After the second plague of frogs, the Torah states: “…and the frogs died – from the houses, from the courtyards, and from the fields. They heaped them up into many piles, and the land became foul. Pharaoh saw that there had been a relief and kept hardening his heart. He did not listen to them, as G-d had spoken.” (Shemot 8:9-11)
Kli Yakar asks: Why is it only by the plague of Frogs that we have the expression “Pharaoh saw that there had been a relief”? the same was true of all the plagues? What is unique here about the frogs that the Torah needs to call to our attention that Pharaoh took note that it let up?
Kil Yakar makes an interesting point. With every other plague, when it was over, it was over. When it stopped hailing, it stopped hailing. When the plague of darkness finished, it was light outside. However, with the frogs, there was a unique situation. Even after the frogs finally died, the Egyptians now had billions of frogs sitting, rotting, and smell. The Torah testifies to the fact that the land stank! Thus, even when it was “over,” it was not really over! However, the pasuk says that Pharaoh saw that there was some “harvacha” (literally “wide open spaces” in this context meaning “relief”).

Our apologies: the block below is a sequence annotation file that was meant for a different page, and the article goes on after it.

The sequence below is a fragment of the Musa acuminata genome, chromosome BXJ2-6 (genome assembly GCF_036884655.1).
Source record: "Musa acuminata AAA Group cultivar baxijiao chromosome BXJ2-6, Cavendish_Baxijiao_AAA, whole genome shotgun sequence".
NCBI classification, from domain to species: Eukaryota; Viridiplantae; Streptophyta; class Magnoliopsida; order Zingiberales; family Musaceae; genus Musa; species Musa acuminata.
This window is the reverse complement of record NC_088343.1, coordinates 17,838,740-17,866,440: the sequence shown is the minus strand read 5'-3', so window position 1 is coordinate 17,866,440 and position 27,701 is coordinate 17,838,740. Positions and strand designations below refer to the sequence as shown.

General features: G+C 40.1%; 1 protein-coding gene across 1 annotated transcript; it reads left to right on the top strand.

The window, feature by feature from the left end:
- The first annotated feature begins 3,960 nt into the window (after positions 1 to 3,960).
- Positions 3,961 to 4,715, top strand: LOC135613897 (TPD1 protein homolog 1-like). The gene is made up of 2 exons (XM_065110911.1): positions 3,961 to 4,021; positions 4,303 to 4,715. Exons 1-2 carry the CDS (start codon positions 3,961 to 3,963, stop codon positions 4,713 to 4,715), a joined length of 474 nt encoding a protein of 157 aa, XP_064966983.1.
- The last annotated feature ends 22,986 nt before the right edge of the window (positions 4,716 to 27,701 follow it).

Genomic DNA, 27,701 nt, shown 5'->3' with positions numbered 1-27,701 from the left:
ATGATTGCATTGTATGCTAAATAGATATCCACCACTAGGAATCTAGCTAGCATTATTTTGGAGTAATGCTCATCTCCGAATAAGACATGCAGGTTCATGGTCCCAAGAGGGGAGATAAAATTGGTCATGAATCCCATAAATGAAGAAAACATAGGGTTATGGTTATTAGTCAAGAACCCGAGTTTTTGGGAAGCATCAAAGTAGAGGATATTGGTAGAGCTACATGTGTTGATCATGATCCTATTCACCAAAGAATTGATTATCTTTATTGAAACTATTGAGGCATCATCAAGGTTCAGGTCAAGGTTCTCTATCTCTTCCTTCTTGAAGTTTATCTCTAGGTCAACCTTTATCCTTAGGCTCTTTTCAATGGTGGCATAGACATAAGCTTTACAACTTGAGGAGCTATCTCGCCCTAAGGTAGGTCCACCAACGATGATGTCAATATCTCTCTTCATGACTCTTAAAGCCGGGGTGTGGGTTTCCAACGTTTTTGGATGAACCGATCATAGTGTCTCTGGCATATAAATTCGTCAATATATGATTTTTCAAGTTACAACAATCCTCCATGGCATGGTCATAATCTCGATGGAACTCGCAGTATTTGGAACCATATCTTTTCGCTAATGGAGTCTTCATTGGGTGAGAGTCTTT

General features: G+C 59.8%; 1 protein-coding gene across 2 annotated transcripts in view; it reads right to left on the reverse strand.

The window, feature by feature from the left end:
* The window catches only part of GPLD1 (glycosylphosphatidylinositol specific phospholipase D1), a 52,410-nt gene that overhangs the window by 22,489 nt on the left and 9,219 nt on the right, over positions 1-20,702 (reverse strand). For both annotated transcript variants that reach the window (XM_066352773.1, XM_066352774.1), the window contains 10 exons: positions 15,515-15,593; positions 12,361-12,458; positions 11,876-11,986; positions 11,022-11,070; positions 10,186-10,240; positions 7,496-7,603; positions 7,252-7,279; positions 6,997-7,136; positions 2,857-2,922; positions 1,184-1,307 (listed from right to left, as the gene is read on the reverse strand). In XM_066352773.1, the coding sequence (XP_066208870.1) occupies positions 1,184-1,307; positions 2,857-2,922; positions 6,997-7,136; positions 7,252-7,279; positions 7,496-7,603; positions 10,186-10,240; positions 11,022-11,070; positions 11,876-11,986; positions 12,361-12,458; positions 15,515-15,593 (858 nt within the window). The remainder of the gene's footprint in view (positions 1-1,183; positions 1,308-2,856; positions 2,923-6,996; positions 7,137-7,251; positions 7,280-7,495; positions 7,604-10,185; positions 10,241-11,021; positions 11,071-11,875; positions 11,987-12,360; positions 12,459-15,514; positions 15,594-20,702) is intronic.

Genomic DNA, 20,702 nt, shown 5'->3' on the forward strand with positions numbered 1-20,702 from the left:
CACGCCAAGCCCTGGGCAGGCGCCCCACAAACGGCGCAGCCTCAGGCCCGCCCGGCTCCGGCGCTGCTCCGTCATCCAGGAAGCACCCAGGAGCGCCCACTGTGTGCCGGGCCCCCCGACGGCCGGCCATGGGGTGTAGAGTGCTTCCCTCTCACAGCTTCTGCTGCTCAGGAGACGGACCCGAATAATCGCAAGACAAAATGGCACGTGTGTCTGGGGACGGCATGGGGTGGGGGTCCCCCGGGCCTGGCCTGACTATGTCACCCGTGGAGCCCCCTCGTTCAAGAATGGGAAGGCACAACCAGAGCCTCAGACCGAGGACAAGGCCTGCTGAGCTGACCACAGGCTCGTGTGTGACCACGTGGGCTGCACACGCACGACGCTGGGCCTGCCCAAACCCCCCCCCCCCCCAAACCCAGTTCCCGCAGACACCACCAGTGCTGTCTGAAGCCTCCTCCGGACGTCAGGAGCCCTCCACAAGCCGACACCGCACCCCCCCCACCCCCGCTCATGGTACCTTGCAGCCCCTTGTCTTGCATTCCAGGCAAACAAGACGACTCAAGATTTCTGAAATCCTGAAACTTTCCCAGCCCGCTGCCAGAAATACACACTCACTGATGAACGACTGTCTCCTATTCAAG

If one had a large enough territory, one could escape the smell. It is only in a confined area that a foul odour is so offensive. The wider the area, the more the scent will dissipate. Therefore, the pasuk states that when Pharaoh saw that there was “harvacha” — i.e., wide-open spaces in Egypt that did not smell so bad where he could escape to – he hardened his heart as before.
As soon as Pharaoh saw the slightest let-up, he felt, “now I can revert to my old ways.” With the other plagues, when the hail stopped, Pharaoh went back to being the wicked Pharaoh. However, over here, one would have thought that it never really stopped, and the aftermath should still give him pause from his evil ways. Nevertheless, as long as he found a little wiggle room – of “harvacha” in the wide-open spaces of Egypt – he immediately went back to being the old Pharaoh.
Human nature is such that when G-d forbid people are confronted with trials and tribulations, we pray better, act better, and do all the things we are supposed to do. Then as soon as there is somewhat of a let-up and the pressure is off, we revert to our old patterns.
Pharaoh should remind us of this lesson: With the light at the end of the tunnel of Covid beginning to shine with the rollout of vaccinations. Our challenge is to hang on to the positive things we have learned to appreciate and not taken for granted, like family, health, and deeper connection with Hashem, people and ourselves. So that when we finally come out of the pandemic, we can hang on to our newfound lessons and not just bounce back to our old selves.
Rabbi Shlomo Gabay